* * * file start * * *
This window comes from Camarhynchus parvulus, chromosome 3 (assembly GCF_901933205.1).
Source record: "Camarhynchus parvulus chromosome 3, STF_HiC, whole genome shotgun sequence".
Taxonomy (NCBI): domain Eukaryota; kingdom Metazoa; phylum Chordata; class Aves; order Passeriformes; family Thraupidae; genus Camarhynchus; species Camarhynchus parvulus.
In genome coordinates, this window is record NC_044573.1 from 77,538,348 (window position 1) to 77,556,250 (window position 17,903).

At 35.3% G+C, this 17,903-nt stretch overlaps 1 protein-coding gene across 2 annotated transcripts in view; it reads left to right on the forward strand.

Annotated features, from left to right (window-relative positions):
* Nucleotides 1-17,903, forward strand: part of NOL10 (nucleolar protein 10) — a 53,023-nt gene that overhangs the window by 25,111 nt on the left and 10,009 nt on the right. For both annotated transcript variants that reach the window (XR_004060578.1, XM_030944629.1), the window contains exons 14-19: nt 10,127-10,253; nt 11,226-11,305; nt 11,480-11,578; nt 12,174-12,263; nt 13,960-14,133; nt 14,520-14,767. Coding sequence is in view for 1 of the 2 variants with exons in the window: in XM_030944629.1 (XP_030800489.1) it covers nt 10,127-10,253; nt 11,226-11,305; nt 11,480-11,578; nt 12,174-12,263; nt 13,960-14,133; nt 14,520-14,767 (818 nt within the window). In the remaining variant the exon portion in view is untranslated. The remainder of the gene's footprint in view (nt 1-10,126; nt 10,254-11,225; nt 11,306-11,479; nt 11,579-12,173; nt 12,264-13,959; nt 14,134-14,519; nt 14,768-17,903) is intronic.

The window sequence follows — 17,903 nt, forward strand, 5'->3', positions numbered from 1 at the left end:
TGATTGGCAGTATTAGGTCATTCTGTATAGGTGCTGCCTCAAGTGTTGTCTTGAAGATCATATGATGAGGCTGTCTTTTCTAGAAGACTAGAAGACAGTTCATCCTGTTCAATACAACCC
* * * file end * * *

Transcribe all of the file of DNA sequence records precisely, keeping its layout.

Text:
This window comes from Camarhynchus parvulus, chromosome 3 (assembly GCF_901933205.1).
Source record: "Camarhynchus parvulus chromosome 3, STF_HiC, whole genome shotgun sequence".
Taxonomy (NCBI): domain Eukaryota; kingdom Metazoa; phylum Chordata; class Aves; order Passeriformes; family Thraupidae; genus Camarhynchus; species Camarhynchus parvulus.
In genome coordinates, this window is record NC_044573.1 from 77,538,348 (window position 1) to 77,556,250 (window position 17,903).

At 35.3% G+C, this 17,903-nt stretch overlaps 1 protein-coding gene across 2 annotated transcripts in view; it reads left to right on the forward strand.

Annotated features, from left to right (window-relative positions):
* Nucleotides 1-17,903, forward strand: part of NOL10 (nucleolar protein 10) — a 53,023-nt gene that overhangs the window by 25,111 nt on the left and 10,009 nt on the right. For both annotated transcript variants that reach the window (XR_004060578.1, XM_030944629.1), the window contains exons 14-19: nt 10,127-10,253; nt 11,226-11,305; nt 11,480-11,578; nt 12,174-12,263; nt 13,960-14,133; nt 14,520-14,767. Coding sequence is in view for 1 of the 2 variants with exons in the window: in XM_030944629.1 (XP_030800489.1) it covers nt 10,127-10,253; nt 11,226-11,305; nt 11,480-11,578; nt 12,174-12,263; nt 13,960-14,133; nt 14,520-14,767 (818 nt within the window). In the remaining variant the exon portion in view is untranslated. The remainder of the gene's footprint in view (nt 1-10,126; nt 10,254-11,225; nt 11,306-11,479; nt 11,579-12,173; nt 12,264-13,959; nt 14,134-14,519; nt 14,768-17,903) is intronic.

The window sequence follows — 17,903 nt, forward strand, 5'->3', positions numbered from 1 at the left end:
TGATTGGCAGTATTAGGTCATTCTGTATAGGTGCTGCCTCAAGTGTTGTCTTGAAGATCATATGATGAGGCTGTCTTTTCTAGAAGACTAGAAGACAGTTCATCCTGTTCAATACAACCC